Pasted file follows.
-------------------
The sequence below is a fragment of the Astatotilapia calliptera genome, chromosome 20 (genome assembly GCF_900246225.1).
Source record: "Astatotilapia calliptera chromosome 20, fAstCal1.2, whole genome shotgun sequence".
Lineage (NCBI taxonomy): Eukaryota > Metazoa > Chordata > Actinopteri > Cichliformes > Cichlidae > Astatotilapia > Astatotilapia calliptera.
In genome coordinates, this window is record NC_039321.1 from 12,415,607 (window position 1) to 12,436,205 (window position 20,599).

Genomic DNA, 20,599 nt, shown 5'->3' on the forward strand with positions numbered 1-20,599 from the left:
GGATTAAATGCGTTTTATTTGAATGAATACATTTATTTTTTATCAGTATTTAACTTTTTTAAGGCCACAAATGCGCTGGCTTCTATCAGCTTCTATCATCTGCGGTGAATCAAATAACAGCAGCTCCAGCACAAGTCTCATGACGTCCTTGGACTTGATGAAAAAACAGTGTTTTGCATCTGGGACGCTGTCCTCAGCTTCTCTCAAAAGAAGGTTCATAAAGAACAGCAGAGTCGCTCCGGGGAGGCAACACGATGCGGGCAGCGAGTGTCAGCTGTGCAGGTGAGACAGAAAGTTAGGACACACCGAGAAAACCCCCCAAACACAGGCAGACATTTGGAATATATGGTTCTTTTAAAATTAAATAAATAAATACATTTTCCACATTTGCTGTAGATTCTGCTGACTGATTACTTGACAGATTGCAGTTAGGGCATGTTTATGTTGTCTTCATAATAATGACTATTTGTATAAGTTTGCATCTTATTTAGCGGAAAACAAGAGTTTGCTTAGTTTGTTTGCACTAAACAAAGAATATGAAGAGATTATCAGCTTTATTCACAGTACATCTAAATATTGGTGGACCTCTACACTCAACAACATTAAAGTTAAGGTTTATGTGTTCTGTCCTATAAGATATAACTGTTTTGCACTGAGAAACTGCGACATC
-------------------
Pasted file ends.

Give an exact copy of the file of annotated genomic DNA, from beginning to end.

The sequence below is a fragment of the Astatotilapia calliptera genome, chromosome 20 (genome assembly GCF_900246225.1).
Source record: "Astatotilapia calliptera chromosome 20, fAstCal1.2, whole genome shotgun sequence".
Lineage (NCBI taxonomy): Eukaryota > Metazoa > Chordata > Actinopteri > Cichliformes > Cichlidae > Astatotilapia > Astatotilapia calliptera.
In genome coordinates, this window is record NC_039321.1 from 12,415,607 (window position 1) to 12,436,205 (window position 20,599).

Genomic DNA, 20,599 nt, shown 5'->3' on the forward strand with positions numbered 1-20,599 from the left:
GGATTAAATGCGTTTTATTTGAATGAATACATTTATTTTTTATCAGTATTTAACTTTTTTAAGGCCACAAATGCGCTGGCTTCTATCAGCTTCTATCATCTGCGGTGAATCAAATAACAGCAGCTCCAGCACAAGTCTCATGACGTCCTTGGACTTGATGAAAAAACAGTGTTTTGCATCTGGGACGCTGTCCTCAGCTTCTCTCAAAAGAAGGTTCATAAAGAACAGCAGAGTCGCTCCGGGGAGGCAACACGATGCGGGCAGCGAGTGTCAGCTGTGCAGGTGAGACAGAAAGTTAGGACACACCGAGAAAACCCCCCAAACACAGGCAGACATTTGGAATATATGGTTCTTTTAAAATTAAATAAATAAATACATTTTCCACATTTGCTGTAGATTCTGCTGACTGATTACTTGACAGATTGCAGTTAGGGCATGTTTATGTTGTCTTCATAATAATGACTATTTGTATAAGTTTGCATCTTATTTAGCGGAAAACAAGAGTTTGCTTAGTTTGTTTGCACTAAACAAAGAATATGAAGAGATTATCAGCTTTATTCACAGTACATCTAAATATTGGTGGACCTCTACACTCAACAACATTAAAGTTAAGGTTTATGTGTTCTGTCCTATAAGATATAACTGTTTTGCACTGAGAAACTGCGACATC